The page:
|Scandium, despite its rarity, is extremely widely diffused in nature. In almost all rocks from which the mountains of the earth, or rather the chief parts of the earth's crust are formed, scandium can be detected, as the comprehensive spectroscopic researches of Eberhard have shown. |
The more commonly occurring minerals which contain scandium are euxenite and keilhauite from certain localities, mica from Ytterby, and cassiterite and wolframite from the mountain ranges of Saxony and Bohemia, especially from Zinnwald in Saxony. They are all derived from granites or certain pegmatites.
It will be noticed that scandium occurs in certain rare earth minerals. However, it is by no means an invariable companion of the rare earth elements. In the course of some ten years of work on the rare earths, Urbain never met with scandium in any of his fractions, and Hicks failed to detect scandium in specimens of fergusonite, ceschynite, euxenite, and samarskite examined by him. Scandium occurs in gadolinite, but only in the deposits found at Ytterby. When scandium occurs in association with the rare earth elements, the yttrium group usually predominates, and hence the occurrence of scandium in Finnish orthite, a cerium mineral, is of interest.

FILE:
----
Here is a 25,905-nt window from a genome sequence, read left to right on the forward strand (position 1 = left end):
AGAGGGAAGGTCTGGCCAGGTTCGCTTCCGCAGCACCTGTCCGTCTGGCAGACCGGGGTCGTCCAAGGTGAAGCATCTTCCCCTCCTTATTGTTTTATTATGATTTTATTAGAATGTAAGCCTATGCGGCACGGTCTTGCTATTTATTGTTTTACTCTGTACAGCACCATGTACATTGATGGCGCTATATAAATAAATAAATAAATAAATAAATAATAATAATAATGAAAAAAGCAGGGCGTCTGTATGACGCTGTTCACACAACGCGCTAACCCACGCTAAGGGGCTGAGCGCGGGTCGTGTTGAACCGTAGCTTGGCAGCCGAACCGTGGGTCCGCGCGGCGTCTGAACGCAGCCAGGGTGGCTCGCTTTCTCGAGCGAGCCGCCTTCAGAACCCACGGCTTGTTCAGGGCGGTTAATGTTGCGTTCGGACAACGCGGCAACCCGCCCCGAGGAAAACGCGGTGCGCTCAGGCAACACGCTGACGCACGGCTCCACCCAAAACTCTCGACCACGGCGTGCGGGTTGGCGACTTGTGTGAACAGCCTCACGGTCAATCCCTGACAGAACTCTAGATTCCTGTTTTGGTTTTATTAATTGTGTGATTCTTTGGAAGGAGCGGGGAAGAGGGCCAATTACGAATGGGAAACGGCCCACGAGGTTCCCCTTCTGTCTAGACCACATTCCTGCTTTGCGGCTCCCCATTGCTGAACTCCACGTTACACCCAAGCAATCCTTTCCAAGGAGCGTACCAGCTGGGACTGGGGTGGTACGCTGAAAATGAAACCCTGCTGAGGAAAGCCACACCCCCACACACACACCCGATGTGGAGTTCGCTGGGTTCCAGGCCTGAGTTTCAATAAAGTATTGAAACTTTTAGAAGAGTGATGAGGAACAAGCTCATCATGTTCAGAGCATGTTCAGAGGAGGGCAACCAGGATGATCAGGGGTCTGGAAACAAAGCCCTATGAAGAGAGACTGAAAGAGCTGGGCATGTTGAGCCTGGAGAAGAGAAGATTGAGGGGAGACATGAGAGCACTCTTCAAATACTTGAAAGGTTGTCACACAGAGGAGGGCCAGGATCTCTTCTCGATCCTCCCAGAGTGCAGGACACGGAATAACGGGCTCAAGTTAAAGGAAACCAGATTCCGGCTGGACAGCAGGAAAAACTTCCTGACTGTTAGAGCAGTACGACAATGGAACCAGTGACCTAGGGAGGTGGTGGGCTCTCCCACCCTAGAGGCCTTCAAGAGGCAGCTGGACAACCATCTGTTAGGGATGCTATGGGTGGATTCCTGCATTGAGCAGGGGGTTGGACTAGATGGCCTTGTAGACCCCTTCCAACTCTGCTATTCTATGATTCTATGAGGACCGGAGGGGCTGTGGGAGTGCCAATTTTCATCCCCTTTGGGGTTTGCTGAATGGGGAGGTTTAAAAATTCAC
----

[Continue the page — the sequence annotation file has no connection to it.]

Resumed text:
The occurrence of scandium and the rare earth elements in the rare mineral wukite was discovered by Crookes, who isolated considerable quantities of scandia from this source. Wiikite is a black, amorphous mineral found with monazite in a felspar quarry at Impilaks, Lake Ladoga, Finland. Density, 4.85; hardness, 6. The mineral is feebly radioactive, and when heated to redness gives off water, hydrogen, sulphide, helium, a trace of neon, etc. The particular deposit of this mineral used by Crookes is now exhausted, and the other deposits do not appear to contain more than the merest traces of scandium.
The only known mineral in which scandium occurs as an essential constituent is the rare mineral thortveitite, (Sc,Y)2Si2O7. This is a greyish-green, translucent silicate of scandium and yttrium which has been found in pegmatite at Iveland, South Norway. Hardness, 6.5; density, 3.57. The mineral is orthorhombic (a:b:c = 0.7456:1:1.4912).
Scandium has been shown spectroscopically to occur in relative abundance in the sun and stars.
|Main article: Ekaboron |
Scandium corresponds very closely with ekaboron, one of the elements predicted by Mendeleeff when he put forward the periodic classification of the elements; and its discovery, coming only four years after the discovery of eka-aluminium or gallium, was a matter of great interest and assisted largely in the recognition of the merits of the periodic classification by chemists in general.